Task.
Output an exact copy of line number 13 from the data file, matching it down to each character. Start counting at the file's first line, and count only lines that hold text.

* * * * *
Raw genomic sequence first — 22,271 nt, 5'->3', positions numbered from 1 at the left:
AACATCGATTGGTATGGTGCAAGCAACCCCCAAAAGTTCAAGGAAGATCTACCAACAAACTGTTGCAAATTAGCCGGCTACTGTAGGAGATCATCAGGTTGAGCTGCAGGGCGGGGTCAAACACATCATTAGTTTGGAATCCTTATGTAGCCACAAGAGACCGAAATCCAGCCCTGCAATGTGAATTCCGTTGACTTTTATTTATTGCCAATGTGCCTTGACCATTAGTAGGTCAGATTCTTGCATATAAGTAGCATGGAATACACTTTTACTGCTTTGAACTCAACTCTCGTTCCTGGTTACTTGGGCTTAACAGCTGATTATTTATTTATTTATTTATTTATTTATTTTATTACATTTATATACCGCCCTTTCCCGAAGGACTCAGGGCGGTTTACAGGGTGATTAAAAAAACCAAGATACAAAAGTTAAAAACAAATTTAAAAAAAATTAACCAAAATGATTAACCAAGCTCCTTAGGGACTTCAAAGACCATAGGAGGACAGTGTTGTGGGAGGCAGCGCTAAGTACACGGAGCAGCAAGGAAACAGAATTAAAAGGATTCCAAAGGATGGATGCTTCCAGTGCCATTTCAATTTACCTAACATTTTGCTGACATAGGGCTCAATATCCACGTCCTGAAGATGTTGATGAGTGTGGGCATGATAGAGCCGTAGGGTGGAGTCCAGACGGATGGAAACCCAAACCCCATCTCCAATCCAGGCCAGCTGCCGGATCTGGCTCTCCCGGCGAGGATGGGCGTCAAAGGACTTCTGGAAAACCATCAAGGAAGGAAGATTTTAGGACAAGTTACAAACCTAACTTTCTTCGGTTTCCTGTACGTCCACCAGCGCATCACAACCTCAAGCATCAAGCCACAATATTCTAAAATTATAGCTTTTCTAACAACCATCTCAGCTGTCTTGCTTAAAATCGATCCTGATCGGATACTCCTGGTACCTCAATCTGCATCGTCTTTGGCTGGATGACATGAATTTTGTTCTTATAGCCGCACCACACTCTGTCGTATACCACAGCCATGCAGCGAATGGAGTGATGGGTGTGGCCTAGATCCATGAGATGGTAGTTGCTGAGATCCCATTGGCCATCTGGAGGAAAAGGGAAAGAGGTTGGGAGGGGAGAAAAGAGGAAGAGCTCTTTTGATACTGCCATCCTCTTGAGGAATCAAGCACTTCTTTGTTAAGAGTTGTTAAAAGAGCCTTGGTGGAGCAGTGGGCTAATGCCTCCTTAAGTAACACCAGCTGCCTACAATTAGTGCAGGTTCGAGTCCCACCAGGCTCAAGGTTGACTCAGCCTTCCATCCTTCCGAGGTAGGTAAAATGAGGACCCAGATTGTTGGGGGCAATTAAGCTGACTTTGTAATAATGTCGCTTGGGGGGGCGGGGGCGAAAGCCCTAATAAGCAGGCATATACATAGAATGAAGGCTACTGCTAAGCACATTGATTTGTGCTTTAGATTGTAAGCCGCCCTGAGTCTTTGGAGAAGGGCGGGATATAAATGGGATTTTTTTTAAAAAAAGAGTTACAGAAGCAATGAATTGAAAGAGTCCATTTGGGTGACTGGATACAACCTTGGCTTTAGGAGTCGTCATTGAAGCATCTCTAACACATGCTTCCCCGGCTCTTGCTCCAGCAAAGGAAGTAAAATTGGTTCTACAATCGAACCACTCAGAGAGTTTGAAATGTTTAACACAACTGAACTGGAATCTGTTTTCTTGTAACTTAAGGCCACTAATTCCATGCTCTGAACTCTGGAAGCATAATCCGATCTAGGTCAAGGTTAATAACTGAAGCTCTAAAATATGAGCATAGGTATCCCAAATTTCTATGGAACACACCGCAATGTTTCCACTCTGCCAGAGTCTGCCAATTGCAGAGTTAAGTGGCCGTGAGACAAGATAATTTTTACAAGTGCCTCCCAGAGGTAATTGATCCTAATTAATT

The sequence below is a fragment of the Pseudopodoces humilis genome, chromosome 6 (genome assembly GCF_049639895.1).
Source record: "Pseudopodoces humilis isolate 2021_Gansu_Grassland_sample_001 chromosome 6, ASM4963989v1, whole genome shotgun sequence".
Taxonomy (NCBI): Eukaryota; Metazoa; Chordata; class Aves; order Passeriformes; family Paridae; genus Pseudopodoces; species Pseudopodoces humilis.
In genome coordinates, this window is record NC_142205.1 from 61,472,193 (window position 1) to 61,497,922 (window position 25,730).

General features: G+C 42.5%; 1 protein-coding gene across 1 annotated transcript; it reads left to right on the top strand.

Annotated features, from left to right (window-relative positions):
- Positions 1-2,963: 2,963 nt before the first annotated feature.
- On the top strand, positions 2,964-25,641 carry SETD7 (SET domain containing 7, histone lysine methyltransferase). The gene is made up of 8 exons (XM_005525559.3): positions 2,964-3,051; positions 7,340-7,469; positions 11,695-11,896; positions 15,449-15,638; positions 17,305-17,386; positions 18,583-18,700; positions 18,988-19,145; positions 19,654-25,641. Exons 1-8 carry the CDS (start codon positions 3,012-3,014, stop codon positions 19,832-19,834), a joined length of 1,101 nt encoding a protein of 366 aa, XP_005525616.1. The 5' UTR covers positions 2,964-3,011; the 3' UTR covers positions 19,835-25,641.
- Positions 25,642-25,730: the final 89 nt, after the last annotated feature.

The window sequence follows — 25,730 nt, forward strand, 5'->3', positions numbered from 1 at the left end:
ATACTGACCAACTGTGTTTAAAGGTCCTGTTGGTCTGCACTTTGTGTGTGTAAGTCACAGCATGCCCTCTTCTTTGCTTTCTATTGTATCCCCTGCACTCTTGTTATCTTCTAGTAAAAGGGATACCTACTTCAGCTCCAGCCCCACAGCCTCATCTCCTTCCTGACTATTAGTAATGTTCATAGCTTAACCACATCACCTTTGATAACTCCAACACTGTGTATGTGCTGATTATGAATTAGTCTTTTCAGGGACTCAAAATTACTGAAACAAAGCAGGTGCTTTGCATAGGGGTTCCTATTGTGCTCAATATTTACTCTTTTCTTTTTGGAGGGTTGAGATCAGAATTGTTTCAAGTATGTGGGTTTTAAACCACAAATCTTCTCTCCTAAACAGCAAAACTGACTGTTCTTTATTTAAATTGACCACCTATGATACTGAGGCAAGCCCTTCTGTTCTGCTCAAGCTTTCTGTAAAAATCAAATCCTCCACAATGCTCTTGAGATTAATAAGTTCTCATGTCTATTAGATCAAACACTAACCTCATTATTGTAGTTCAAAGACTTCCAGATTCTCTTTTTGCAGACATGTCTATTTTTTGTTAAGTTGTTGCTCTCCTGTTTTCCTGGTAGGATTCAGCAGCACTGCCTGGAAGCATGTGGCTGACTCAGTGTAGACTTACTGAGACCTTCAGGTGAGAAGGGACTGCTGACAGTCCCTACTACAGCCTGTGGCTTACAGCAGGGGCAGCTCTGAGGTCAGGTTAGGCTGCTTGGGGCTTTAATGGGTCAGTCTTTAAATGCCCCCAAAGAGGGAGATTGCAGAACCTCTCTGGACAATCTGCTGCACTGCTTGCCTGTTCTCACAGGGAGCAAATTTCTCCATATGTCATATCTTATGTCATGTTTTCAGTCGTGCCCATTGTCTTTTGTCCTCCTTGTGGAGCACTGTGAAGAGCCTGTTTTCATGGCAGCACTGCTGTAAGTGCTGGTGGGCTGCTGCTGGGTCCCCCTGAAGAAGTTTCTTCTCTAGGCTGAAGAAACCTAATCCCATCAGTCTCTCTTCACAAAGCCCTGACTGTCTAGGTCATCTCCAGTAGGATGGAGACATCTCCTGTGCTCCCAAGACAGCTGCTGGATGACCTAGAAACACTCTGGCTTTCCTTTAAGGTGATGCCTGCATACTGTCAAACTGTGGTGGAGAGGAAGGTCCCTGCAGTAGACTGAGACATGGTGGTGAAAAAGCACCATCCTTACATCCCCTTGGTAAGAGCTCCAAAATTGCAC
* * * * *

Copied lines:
ATACTGACCAACTGTGTTTAAAGGTCCTGTTGGTCTGCACTTTGTGTGTGTAAGTCACAGCATGCCCTCTTCTTTGCTTTCTATTGTATCCCCTGCACTCTTGTTATCTTCTAGTAAAAGGGATACCTACTTCAGCTCCAGCCCCACAGCCTCATCTCCTTCCTGACTATTAGTAATGTTCATAGCTTAACCACATCACCTTTGATAACTCCAACACTGTGTATGTGCTGATTATGAATTAGTCTTTTCAGGGACTCAAAATTACTGAAACAAAGCAGGTGCTTTGCATAGGGGTTCCTATTGTGCTCAATATTTACTCTTTTCTTTTTGGAGGGTTGAGATCAGAATTGTTTCAAGTATGTGGGTTTTAAACCACAAATCTTCTCTCCTAAACAGCAAAACTGACTGTTCTTTATTTAAATTGACCACCTATGATACTGAGGCAAGCCCTTCTGTTCTGCTCAAGCTTTCTGTAAAAATCAAATCCTCCACAATGCTCTTGAGATTAATAAGTTCTCATGTCTATTAGATCAAACACTAACCTCATTATTGTAGTTCAAAGACTTCCAGATTCTCTTTTTGCAGACATGTCTATTTTTTGTTAAGTTGTTGCTCTCCTGTTTTCCTGGTAGGATTCAGCAGCACTGCCTGGAAGCATGTGGCTGACTCAGTGTAGACTTACTGAGACCTTCAGGTGAGAAGGGACTGCTGACAGTCCCTACTACAGCCTGTGGCTTACAGCAGGGGCAGCTCTGAGGTCAGGTTAGGCTGCTTGGGGCTTTAATGGGTCAGTCTTTAAATGCCCCCAAAGAGGGAGATTGCAGAACCTCTCTGGACAATCTGCTGCACTGCTTGCCTGTTCTCACAGGGAGCAAATTTCTCCATATGTCATATCTTATGTCATGTTTTCAGTCGTGCCCATTGTCTTTTGTCCTCCTTGTGGAGCACTGTGAAGAGCCTGTTTTCATGGCAGCACTGCTGTAAGTGCTGGTGGGCTGCTGCTGGGTCCCCCTGAAGAAGTTTCTTCTCTAGGCTGAAGAAACCTAATCCCATCAGTCTCTCTTCACAAAGCCCTGACTGTCTAGGTCATCTCCAGTAGGATGGAGACATCTCCTGTGCTCCCAAGACAGCTGCTGGATGACCTAGAAACACTCTGGCTTTCCTTTAAGGTGATGCCTGCATACTGTCAAACTGTGGTGGAGAGGAAGGTCCCTGCAGTAGACTGAGACATGGTGGTGAAAAAGCACCATCCTTACATCCCCTTGGTAAGAGCTCCAAAATTGCAC